Sunday was the annual EMDRC Hamfest. I had a table with David VK3KR. It’s the second time David and I have shared a table at this event and on both occasions we were individually clearing out saleable shack stuff that had been previously liked, appreciated and admired, even loved, kept for a rainy day, cached to be dug up acorn-like in our antipodean equivalent of a snow storm… in our hour of homebrew need. Of all our accumulated goods this was stuff which had passed the interest threshold. None of it was without some kind of appeal and most items had a potential use. But all of the items had fallen down the priory list relative to other stuff. In a ham’s middle years there is a dawning that ones’ days as an active key (as opposed to a silent one) will not go on forever, and that there are more potential shack projects than one mortal life will allow one to complete. On that basis, some items just have to go.
My contributions to our sale table included the following… two (yes two) identical external VFOs (FV-901-DM) for the Yaesu FT901 series transceiver. I bought these in the mid 1980s when Dick Smith got out of Yaesu equipment. It was an early harbinger of the consumer electronics focus that would make the chain a retail success but equally would re-position it into a highly competitive consumer market, in which it would ultimately collapse. The VFOs cost me $99 each and gave me a synthesised tuning knob and digital frequency display to control my homebrew 80 and 20 meter receiver. I used them extensively. They added a touch of modernity and luxury to the minimalist homebrew experience. When I unpacked these old tuners, it dawned on me that the old FV901s were big enough to house an entire HF transceiver. Now they are not-so-ancient boat anchors, left behind by the flood of AD9850 cards and SI5351 Arduino shields. Nobody need put up with a faceless drifting VFO any more, and the antidote comes on a board considerably smaller than the ubiquitous Altoids tin.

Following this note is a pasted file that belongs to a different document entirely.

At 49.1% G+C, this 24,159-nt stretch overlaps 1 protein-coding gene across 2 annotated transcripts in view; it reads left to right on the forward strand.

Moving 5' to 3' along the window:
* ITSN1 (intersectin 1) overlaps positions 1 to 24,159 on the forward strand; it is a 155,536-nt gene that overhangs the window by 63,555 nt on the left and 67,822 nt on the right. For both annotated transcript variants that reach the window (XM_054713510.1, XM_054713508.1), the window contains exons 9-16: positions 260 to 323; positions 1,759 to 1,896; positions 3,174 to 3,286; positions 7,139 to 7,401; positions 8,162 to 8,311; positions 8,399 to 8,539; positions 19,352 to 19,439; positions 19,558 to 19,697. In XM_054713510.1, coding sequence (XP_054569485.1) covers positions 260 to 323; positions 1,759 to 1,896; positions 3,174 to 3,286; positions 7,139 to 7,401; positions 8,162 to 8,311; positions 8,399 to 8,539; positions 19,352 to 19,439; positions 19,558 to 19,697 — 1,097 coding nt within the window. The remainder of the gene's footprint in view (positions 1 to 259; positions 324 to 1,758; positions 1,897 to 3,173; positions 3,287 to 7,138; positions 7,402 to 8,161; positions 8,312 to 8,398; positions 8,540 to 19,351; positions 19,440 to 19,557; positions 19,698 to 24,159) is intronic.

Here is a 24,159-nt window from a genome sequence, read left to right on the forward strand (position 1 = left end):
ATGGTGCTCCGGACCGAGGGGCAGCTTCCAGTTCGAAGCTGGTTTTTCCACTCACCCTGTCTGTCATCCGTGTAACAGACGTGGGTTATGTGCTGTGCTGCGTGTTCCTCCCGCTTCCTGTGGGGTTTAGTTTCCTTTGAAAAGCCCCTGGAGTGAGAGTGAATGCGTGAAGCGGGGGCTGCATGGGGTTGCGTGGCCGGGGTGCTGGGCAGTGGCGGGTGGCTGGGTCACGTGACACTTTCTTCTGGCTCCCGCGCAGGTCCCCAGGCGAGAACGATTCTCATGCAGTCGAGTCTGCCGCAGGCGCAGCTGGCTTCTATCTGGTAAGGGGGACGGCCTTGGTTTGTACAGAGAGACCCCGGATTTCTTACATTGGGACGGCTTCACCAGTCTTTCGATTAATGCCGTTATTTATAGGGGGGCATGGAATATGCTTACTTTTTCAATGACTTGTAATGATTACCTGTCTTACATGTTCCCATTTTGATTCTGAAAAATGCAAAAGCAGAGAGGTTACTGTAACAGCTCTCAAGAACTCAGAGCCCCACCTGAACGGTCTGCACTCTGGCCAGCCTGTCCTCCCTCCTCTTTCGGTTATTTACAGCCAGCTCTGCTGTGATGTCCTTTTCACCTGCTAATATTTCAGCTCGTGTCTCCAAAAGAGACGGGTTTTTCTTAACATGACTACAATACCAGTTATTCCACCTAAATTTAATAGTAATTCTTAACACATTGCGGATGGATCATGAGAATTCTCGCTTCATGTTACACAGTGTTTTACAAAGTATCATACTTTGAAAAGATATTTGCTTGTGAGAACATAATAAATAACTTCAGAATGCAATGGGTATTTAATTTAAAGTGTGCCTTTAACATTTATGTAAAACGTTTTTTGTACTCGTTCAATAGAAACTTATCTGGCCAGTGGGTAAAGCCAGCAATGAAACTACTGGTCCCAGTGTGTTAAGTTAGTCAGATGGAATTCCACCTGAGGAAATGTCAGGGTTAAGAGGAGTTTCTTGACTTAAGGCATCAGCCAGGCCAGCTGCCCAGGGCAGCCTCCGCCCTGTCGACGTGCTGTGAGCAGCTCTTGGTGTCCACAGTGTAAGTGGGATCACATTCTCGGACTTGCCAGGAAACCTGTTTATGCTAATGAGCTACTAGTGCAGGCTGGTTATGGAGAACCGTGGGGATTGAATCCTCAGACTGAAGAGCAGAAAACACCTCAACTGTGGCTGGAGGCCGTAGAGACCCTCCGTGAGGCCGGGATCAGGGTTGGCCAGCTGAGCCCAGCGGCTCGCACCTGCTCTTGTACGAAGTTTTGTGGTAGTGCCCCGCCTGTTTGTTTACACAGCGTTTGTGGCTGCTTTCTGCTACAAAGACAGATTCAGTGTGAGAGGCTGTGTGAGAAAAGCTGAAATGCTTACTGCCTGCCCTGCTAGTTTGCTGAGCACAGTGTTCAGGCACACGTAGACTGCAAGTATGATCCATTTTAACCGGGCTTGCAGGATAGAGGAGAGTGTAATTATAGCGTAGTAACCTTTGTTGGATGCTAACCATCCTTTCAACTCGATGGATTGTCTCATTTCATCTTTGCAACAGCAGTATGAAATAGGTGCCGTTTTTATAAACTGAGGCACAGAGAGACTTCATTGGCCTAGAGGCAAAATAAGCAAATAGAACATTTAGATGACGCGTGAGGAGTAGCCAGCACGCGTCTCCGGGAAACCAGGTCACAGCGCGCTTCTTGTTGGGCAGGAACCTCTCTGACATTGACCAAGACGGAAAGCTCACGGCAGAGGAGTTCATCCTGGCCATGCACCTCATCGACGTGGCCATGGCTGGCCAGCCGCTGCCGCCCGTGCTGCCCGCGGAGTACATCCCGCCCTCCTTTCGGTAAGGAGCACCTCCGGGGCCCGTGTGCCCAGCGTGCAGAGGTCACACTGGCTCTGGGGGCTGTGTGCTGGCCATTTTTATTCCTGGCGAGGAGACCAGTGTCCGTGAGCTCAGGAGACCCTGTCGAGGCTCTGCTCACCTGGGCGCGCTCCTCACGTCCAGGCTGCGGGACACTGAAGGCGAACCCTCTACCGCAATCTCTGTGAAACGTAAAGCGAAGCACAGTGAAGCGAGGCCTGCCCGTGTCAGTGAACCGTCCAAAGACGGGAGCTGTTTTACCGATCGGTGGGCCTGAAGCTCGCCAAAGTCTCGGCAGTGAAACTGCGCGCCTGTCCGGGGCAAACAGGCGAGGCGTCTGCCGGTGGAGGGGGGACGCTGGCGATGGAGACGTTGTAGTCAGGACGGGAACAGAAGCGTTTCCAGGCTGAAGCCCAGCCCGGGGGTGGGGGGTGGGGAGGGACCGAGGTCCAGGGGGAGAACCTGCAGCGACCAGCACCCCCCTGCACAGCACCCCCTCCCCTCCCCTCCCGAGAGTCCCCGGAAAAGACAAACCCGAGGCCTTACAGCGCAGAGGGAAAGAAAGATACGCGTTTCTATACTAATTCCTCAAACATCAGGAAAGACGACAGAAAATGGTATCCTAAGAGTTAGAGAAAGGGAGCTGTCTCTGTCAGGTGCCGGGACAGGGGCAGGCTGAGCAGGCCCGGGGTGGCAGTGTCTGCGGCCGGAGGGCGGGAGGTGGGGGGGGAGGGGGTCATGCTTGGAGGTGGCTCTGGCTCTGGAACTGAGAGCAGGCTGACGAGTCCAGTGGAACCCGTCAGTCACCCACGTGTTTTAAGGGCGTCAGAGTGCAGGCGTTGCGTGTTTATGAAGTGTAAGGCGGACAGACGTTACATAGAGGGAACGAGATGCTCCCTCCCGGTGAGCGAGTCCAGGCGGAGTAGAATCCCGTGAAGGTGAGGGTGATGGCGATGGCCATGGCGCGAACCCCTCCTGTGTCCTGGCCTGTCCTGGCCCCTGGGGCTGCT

Then there was my old TS430s. This old box had problems from the day some 8 or so years ago that it arrived from an eBay seller. It had had a rough life. The front panel was chipped and worn. Worse, it had intermittent and persistent faults. It was sold as fully working. I contacted the seller and complained. He acted dumb, assuring me it was working fine when he last used it. I paid too much for it. I was duped. And by a fellow member of the ham radio fraternity. I vowed to always be scrupulously honest in trading ham gear in the future. So on Sunday at the Hamfest I was, and my honesty cost me hundreds of dB. To sell it gave me closure on an unsatisfactory episode. A lesson learned the hard way.
Another of my bargains was a 25 year old HP frequency counter. Another eBay purchase, this one worked as expected. But the Chinese $12 frequency counters out perform it in every respect. So too the HP counter yielded to the tsunami-like power of mass production and globalisation.
All this selling got me thinking about the meaning we attach to stuff. Why do I offload one piece of radio junk but keep another? To an onlooker my keeps and discards would look almost random. Dedication has something to do with it. Robert Pirsig said:
You are never dedicated to something you have complete confidence in… When people are fanatically dedicated to political or religious faiths or any other kinds of dogmas or goals, it’s always because these dogmas or goals are in doubt.
Perhaps we keep things because we perceive in the object a personal challenge to the craftsman within. Am I skillful enough to turn this 1980s digital VFO into a fully functioning HF transceiver? Do I have the radio fabrication skills, the intellect to debug it when its modules fail to work , the perseverance to get it all finished, the ‘gumption‘ to stay dedicated (one of Pirsig’s favourite terms). Will this endeavor return a sufficient degree of satisfaction and enjoyment to make all that effort worthwhile? If we doubt ourselves on any of these tests, the part is as good as gone.
When you decide to hold on to something you get to keep an idea alive. Offloading that thing results in a kind of death… the death of a potential project. It is a little piece of hope gone forever. Offloading stuff can only be done when the pang of conscience you feel from this little loss is sufficiently dulled or outweighed by the relief in not having the item in your life. Even if it is on a high shelf or in storage. It is a complicated, nuanced and personal evaluation, done on a case by case basis, and subject to the whimsiest of influences.
In balance, offloading some of my stuff at the Hamfest did me some good.